Henry's Fork of the Snake - Harriman Park Area (pages 115 - 118). Correction for river access point. The take-out and put-in for the Harriman stretches is incorrectly marked on the map on page 116. The correct location of the take-out and put-in is the boat ramp above the Old Osborne Bridge on river right. You might want to make the correction in the text as well.

The access road leading to the ramp is located just south of the "new" bridge on Highway 20. If you are coming from the south, you will be turning to the right. The turn off for the access road is fairly obvious. Watch for the marked right turn lane which allows you to safely exit the busy highway. If you are coming from the north, you'll pass over the river, then watch for a marked left turn lane.


Henry's Fork of the Snake - Warm River Stretch (page 123). Road re-named. In accessing the the put-in, note that "North River Road" has been re-named "Lower Fisherman's Drive." Thanks to Edward Evangelidi for this information. Edward also notes in his email that there is a new take-out above US 20 if you wanted shorten the trip a bit.


Henry's Fork of the Snake - Ashton to Chester (page 125). Bridge Replacement. This from Edward Evangelidi: "We noted a bridge replacement going on at the put-in Ora Bridge. Access was good there and a temporary bridge allows for the bike shuttle to cross the river."


Lower Salmon Falls Creek (page 150). Beaver dam washed out. When we paddled the river, a beaver dam (which was difficult to portage) created a convenient turn-around point. We've learned that the beaver dam has since washed out and you can now paddle a short distance farther upstream.


Salmon River (North Fork Area) (page 133). Boat ramp at North Fork is Open to the Public. A short distance behind the store at North Fork is a boat ramp. When we ran the river for the first edition of the book, the launching area was considered private. But that's changed. In 2009, Idaho Fish & Game Department constructed a ramp for the public's use. And if you're in need of a boat, the North Fork store rents paddle boards and kayaks.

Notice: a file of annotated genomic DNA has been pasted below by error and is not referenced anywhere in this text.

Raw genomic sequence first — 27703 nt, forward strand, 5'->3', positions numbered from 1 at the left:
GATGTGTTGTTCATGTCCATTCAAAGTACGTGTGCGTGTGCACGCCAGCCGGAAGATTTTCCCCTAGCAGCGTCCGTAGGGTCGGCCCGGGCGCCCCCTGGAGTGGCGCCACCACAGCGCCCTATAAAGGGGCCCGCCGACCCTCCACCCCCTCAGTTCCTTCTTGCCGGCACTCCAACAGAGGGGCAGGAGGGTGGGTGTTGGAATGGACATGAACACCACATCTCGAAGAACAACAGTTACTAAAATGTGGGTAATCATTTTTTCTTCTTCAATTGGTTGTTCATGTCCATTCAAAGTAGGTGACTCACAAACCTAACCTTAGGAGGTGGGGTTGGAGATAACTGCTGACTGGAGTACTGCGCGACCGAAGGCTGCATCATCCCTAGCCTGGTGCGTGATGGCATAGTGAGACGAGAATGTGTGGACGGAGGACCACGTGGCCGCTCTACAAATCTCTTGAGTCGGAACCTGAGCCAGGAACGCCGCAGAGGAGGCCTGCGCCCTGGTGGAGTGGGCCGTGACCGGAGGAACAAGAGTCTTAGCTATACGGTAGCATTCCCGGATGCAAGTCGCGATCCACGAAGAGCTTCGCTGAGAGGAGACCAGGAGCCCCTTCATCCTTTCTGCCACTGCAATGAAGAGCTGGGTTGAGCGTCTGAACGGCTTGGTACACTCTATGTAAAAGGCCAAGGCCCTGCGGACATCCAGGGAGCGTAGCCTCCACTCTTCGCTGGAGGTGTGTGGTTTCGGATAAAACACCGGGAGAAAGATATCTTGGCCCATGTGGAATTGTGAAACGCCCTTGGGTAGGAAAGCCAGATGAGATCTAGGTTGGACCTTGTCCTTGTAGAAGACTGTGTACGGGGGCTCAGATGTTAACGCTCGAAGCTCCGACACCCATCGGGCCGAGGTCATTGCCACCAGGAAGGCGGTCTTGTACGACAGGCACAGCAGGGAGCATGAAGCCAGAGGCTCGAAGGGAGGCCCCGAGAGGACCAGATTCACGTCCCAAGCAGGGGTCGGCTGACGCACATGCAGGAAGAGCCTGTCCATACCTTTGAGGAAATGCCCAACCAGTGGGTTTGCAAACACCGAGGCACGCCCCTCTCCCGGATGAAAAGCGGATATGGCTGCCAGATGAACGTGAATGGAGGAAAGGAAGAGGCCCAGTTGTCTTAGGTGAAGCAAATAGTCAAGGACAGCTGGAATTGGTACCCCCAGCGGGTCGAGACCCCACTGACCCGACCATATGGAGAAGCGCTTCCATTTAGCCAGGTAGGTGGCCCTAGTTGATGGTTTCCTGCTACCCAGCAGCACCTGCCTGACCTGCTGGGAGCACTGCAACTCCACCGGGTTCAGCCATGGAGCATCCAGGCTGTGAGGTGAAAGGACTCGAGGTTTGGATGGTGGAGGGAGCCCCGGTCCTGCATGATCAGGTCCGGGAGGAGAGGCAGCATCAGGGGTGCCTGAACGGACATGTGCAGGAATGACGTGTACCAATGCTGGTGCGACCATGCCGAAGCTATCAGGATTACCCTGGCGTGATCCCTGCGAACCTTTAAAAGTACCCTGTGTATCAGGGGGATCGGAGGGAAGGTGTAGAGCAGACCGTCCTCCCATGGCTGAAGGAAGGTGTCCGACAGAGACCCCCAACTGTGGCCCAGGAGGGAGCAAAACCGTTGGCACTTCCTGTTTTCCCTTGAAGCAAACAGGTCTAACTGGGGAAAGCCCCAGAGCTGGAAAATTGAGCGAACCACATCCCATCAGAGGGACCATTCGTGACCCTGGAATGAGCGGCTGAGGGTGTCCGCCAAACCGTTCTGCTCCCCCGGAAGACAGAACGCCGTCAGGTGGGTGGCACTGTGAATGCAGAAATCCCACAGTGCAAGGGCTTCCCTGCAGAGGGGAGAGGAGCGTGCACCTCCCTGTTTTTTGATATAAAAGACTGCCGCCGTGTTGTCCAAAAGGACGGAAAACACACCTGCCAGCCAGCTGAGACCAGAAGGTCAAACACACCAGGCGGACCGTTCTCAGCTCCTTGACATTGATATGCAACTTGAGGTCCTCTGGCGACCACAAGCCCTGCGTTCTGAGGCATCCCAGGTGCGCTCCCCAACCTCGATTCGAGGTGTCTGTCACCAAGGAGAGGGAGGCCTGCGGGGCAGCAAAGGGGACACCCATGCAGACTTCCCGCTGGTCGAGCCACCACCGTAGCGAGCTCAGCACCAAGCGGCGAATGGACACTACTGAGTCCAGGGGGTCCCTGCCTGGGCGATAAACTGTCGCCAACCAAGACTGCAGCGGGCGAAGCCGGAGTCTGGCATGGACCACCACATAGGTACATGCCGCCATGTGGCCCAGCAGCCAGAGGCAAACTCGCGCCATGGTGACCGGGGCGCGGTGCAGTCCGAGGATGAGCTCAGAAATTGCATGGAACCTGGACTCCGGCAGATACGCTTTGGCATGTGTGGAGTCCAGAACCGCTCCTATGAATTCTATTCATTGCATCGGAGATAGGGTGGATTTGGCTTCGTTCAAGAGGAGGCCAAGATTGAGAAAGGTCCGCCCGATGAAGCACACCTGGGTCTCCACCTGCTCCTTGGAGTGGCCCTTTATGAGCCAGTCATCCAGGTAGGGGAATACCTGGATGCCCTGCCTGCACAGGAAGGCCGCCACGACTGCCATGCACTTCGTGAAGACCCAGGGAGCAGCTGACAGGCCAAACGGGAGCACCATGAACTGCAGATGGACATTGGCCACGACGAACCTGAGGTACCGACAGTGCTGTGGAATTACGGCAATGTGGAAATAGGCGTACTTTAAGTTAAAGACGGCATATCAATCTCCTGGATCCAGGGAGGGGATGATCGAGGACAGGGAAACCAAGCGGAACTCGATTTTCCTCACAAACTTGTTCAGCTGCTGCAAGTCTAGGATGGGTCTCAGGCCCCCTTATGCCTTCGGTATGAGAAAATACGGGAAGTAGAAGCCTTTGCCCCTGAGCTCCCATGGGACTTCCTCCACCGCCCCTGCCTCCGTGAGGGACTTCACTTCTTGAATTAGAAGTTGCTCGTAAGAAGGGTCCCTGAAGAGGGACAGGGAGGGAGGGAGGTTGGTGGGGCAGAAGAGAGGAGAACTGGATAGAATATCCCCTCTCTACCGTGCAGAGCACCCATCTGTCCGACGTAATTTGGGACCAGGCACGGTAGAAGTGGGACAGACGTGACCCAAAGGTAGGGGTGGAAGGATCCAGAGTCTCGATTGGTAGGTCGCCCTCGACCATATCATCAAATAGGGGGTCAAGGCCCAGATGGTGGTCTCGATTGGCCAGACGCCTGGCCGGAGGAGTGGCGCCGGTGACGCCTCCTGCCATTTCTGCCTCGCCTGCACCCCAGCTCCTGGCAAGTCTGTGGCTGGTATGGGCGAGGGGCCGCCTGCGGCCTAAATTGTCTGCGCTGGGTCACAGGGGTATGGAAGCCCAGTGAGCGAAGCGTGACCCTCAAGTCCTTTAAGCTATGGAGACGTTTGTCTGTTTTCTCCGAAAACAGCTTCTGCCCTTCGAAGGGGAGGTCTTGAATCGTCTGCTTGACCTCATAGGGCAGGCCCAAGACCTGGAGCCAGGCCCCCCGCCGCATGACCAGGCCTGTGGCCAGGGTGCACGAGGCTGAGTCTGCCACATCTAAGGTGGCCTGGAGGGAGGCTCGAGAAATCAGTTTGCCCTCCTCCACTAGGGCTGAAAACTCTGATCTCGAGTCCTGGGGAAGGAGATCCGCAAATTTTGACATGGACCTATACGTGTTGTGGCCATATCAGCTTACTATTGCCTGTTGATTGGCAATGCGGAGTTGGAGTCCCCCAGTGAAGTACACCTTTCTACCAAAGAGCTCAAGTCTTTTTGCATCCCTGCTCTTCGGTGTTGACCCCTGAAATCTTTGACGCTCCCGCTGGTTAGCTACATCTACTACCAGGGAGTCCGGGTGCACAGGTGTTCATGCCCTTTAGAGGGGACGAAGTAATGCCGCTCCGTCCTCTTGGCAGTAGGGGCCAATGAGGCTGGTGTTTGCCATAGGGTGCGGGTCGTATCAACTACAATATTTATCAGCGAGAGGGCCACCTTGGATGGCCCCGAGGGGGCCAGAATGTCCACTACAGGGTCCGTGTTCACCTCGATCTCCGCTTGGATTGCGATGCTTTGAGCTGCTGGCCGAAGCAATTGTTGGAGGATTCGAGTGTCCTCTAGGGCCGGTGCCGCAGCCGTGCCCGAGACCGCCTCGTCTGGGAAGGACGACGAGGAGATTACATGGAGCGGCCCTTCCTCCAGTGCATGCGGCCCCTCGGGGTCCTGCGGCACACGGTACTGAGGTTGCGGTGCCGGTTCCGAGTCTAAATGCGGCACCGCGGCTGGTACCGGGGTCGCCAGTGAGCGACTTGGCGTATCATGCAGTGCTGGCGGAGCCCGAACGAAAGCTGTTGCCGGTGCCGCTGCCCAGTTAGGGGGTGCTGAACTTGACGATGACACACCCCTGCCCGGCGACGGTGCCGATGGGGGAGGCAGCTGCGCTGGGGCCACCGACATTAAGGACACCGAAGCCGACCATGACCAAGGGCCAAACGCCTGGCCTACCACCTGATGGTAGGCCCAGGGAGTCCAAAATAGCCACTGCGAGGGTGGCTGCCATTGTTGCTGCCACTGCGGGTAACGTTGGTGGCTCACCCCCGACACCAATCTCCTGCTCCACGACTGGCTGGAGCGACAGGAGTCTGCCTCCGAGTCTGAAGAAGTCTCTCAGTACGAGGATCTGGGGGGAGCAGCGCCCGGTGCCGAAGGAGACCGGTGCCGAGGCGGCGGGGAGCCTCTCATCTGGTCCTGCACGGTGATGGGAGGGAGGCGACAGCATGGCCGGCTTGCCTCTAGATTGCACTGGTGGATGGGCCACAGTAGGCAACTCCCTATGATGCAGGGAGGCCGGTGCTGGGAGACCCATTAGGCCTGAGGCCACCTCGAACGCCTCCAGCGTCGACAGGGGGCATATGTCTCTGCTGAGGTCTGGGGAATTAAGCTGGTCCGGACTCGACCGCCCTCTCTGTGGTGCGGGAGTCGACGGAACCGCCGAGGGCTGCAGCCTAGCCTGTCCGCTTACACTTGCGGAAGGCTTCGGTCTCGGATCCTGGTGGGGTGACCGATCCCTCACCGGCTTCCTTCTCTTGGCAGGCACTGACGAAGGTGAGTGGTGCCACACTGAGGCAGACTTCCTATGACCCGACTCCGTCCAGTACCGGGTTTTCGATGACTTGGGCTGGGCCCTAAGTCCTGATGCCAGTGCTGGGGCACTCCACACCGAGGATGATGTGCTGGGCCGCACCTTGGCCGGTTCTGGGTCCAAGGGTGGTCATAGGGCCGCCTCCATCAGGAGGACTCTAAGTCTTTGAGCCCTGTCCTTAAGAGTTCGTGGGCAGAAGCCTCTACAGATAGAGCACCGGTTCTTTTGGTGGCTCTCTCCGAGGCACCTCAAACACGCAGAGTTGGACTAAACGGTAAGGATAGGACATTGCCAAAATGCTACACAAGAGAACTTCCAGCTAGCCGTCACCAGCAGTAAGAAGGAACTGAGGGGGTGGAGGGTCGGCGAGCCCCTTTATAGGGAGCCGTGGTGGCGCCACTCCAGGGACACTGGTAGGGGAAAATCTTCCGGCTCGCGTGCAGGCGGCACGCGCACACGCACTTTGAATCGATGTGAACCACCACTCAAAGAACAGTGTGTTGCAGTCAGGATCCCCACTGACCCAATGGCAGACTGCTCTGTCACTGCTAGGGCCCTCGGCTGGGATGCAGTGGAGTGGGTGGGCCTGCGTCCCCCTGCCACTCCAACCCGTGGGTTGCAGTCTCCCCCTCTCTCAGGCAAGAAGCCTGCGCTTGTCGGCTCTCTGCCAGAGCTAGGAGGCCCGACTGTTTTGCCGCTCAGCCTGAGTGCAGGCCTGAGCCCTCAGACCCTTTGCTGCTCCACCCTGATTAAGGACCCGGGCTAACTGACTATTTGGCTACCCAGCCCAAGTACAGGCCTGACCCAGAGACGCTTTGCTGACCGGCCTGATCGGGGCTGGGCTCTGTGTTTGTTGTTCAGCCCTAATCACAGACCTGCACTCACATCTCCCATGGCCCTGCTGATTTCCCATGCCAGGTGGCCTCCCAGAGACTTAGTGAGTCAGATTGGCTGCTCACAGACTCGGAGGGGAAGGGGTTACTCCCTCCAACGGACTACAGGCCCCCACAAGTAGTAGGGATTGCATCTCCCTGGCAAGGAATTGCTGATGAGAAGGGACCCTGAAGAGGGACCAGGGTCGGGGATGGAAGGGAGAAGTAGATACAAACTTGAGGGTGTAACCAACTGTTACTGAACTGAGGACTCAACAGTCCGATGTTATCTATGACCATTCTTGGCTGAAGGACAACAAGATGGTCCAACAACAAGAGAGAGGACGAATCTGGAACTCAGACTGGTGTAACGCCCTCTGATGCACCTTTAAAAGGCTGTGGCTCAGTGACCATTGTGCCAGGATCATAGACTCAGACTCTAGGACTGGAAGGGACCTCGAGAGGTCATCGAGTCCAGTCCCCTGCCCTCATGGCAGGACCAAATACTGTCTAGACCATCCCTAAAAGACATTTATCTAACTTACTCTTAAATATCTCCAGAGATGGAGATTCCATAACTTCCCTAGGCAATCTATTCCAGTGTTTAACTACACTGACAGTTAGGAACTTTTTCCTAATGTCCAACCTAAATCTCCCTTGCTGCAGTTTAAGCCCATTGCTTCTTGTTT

Silver Creek (page 159). Digital sign-in now available. As we mentioned in the book, the Silver Creek Preserve asks all users to sign-in. However, you no longer need to stop at the visitor's center. They now have digital sign-ins at the put-in locations. You'll find instructions on how to do that posted on the kiosks at Kilpatrick Bridge and Stalker Bridge, as well as on sign boards at other trailheads. The website for the preserve is located here: Silver Creek.


Snake River - Thousand Springs (page 153). Parking at Banbury put-in now requires advanced reservations. The usual put-in for the Thousand Springs paddle is at Banbury Hot Springs. The resort, however, is now requiring boaters to get reservations to launch boats. Also: no launches are allowed on Sunday since the resort is closed that day. Here is the website: Banbury. Phone number: (208) 543-6002.

Banbury is still a good option as long as you get reservations. If you decide not to use the Banbury access, there are two other launch options. You can put-in and take-out at Thousand Springs Resort or Owsley Bridge Boat Ramp. Both are shown on the map in Guide to Idaho Paddling. If you launch at Thousand Springs Resort, you can take your time doing the Ritter Island circumnaviagation, stop for a tour of the Minnie Miller farm (a state park), and have a snack at the nicely groomed, public picnic area provided by Idaho Power. (Thanks to Jeriann Sabin for alerting us to the new parking requirements at Banbury.)


Valley Creek (page 179). Barbed wired fences removed & alternative access point. John and Janet Crews report that the two barbed wire fences mentioned in the book have been taken down. One has been replaced with hanging bars which are easy to slip under. (This is good news, but never let your guard down when paddling Idaho rivers. Always use caution when rounding bends in fast moving current. New fences can be erected.)